If heart disease is part of your story, we are here for you.
And if you’ve been told you need this procedure, you’re in
good hands
with the team at The Heart Center of MetroWest.

Our experienced cardiologists perform diagnostic and interventional procedures in the James C. Dangel cardiac catheterization laboratory at MetroWest Medical Center.
These minimally invasive procedures involve directing
small flexible tubes (catheters) up to the heart by
accessing the artery in either the wrist or groin.

The wrist approach (radial artery) is usually both safer and more comfortable for patients and is used in approximately 90% of all of our cases. IV contrast dye is then injected into the coronary arteries to identify blockages. The procedure is also used to measure pressure in the heart, evaluate the heart’s pumping function and assess the severity of heart valve problems.

What is Angioplasty?

Angioplasty (also called Percutaneous Coronary Intervention or PCI) is a procedure used to open blocked coronary arteries caused by heart disease; specifically, coronary artery disease. It restores blood flow to the heart muscle without the need for open-heart surgery. Angioplasty can be performed in an emergency setting if needed or it can be scheduled as an elective procedure if it has been determined that you have significant blockage in a coronary artery.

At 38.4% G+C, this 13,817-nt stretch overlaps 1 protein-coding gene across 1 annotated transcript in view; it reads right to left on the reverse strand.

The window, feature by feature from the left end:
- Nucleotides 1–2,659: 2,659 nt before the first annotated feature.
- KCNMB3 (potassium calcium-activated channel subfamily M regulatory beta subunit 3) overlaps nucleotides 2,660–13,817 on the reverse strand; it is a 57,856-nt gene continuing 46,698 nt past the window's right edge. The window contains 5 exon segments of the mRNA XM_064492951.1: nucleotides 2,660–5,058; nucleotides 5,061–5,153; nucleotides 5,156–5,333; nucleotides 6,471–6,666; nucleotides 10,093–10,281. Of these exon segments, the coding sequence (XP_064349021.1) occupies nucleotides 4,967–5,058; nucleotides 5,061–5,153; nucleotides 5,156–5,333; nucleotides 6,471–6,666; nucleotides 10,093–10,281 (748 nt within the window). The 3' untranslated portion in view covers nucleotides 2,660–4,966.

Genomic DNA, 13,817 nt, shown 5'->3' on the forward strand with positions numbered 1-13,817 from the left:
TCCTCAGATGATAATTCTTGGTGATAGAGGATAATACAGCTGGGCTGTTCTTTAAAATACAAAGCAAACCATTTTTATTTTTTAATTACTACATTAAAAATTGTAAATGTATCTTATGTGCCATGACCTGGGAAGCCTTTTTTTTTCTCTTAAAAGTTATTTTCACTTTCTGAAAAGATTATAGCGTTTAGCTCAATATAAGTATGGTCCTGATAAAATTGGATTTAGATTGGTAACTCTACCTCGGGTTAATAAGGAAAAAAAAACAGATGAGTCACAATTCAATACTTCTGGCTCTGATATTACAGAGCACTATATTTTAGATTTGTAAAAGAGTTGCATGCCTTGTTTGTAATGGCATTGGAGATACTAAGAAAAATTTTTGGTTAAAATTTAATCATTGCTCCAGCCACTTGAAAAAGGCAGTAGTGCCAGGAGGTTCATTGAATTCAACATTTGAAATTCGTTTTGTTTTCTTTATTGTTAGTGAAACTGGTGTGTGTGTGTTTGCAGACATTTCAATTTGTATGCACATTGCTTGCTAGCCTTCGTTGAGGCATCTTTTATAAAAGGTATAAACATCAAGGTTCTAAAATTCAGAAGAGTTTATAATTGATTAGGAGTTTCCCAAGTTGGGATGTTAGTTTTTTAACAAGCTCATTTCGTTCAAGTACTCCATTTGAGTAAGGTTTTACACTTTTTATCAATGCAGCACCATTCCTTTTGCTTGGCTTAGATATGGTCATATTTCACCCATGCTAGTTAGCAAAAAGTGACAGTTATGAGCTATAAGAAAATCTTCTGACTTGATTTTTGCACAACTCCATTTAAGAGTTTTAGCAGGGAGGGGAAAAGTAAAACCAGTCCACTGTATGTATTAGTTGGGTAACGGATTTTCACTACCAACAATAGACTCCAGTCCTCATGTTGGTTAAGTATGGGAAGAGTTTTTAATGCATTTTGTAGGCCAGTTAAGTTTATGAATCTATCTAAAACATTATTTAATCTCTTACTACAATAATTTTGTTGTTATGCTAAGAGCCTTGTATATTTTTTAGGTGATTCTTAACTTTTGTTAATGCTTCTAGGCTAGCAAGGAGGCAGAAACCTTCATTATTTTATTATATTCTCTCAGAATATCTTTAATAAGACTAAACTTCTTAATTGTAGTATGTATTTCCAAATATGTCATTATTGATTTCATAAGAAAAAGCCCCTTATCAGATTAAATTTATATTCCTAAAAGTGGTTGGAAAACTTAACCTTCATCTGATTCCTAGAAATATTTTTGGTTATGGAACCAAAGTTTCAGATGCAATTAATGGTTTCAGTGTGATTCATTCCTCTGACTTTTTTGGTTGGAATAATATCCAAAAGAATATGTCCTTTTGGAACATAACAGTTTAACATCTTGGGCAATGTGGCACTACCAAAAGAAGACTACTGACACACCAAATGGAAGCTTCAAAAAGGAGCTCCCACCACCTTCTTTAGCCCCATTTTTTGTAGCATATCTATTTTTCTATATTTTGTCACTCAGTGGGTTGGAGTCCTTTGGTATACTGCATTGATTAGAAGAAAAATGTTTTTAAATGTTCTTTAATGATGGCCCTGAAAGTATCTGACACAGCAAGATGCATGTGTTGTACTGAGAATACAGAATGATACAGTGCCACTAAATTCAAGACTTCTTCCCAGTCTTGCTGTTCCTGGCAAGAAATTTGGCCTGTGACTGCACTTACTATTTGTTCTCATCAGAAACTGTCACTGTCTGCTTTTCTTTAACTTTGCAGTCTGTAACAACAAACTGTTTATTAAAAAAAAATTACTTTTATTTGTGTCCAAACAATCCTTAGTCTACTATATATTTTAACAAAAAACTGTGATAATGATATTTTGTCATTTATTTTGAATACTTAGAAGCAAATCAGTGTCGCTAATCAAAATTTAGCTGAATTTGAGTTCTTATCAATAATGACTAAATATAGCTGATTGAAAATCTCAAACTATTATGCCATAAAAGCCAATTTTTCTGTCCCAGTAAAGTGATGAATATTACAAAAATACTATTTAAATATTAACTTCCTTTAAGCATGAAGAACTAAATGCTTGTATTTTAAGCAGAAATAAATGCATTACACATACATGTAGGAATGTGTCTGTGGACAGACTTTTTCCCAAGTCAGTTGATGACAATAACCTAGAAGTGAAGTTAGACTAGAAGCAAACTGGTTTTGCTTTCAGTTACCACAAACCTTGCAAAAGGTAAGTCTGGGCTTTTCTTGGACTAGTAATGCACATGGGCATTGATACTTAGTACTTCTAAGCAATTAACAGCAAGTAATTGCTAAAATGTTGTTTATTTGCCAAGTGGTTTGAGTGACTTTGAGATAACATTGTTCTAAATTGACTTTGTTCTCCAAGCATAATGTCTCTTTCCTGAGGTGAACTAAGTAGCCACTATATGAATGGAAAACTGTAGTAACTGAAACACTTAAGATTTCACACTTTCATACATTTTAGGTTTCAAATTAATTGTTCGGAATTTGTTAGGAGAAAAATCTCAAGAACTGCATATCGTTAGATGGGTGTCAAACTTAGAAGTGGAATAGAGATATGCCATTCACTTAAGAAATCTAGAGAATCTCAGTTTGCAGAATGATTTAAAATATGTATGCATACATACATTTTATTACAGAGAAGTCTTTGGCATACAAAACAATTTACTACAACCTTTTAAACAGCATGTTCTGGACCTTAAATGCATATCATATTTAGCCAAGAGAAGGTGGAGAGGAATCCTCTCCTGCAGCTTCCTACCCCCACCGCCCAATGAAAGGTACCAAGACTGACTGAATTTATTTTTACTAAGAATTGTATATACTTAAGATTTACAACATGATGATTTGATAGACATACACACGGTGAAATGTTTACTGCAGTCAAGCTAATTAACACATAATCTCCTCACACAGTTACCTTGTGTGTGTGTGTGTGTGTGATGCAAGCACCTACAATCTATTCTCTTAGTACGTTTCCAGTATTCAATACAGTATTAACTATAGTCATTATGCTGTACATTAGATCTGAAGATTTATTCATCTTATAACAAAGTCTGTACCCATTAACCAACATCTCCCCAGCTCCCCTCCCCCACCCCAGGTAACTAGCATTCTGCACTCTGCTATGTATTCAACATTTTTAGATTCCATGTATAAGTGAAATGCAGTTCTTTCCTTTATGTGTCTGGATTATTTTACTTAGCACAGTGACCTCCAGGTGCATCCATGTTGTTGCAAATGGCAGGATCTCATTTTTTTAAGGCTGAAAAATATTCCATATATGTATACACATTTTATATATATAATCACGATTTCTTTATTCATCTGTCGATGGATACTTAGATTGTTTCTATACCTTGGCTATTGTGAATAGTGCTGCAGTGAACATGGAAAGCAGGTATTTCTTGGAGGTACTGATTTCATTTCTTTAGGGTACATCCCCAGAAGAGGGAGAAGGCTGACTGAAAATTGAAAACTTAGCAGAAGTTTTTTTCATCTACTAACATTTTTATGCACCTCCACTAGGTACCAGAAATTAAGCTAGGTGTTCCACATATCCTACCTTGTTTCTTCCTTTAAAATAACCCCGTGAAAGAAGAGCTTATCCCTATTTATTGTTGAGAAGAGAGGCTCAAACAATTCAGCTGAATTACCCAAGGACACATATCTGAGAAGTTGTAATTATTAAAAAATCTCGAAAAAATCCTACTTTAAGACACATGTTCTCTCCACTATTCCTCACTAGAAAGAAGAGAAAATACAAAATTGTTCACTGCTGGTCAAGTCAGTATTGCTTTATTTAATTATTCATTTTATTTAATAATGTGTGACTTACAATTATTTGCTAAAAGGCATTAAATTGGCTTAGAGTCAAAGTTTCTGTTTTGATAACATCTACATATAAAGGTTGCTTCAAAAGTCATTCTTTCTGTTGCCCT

The Heart Center at MetroWest is the only
practice in the area to perform PCI.

How Does Angioplasty Work?

A long, thin tube (called a catheter) is gently inserted into a blood vessel and guided to the blocked coronary artery. The catheter has a tiny balloon at its tip. Once the catheter is in place, the balloon is inflated at the narrowed area of the artery. This presses the plaque or blood clot against the sides of the artery, making more room for blood flow.

We use something called fluoroscopy during the procedure. Fluoroscopy is a special type of X-ray that helps your doctor find the blockages in the heart arteries as a contrast dye moves through the arteries. This is called coronary angiography.


What are Stents?

Coronary stents are now used in nearly all angioplasty procedures. A stent is a tiny, expandable, tube-shaped metal mesh coil, which is collapsed around a balloon at the tip of the catheter. The catheter is guided through the artery to the blockage, and at the blockage, the balloon is inflated and the spring-like stent expands and locks into place inside the artery.

How do Stents Work?

Coronary stents are placed into the newly opened area of
the artery to help keep the artery from narrowing or closing
again. The stent supports the walls of your artery after


Meet the A-Team

Dr. Christopher Gange, Dr. Subasit Acharji
and Dr. Burcu Gul Weiner provide coverage
for the MWMC Primary PCI or “STEMI” program.
This service provides 24 hour coverage every
day of the week for patients who are suffering
from an acute myocardial infarction (heart attack).

These patients need emergency angioplasty
and stent placement to relieve their acutely
blocked heart artery. The national goal is to
open the blocked artery within 90 minutes of
a patient’s arrival to the emergency room.
MetroWest Medical Center’s program
consistently reaches this goal in nearly every
case and has an average “door to balloon”
time of less than 60 minutes.

Our Cardiac
Catheterization Laboratory

Our cardiologists perform several diagnostic and interventional procedures in the James C. Dangel cardiac catheterization laboratory, which is conveniently located at MetroWest Medical Center.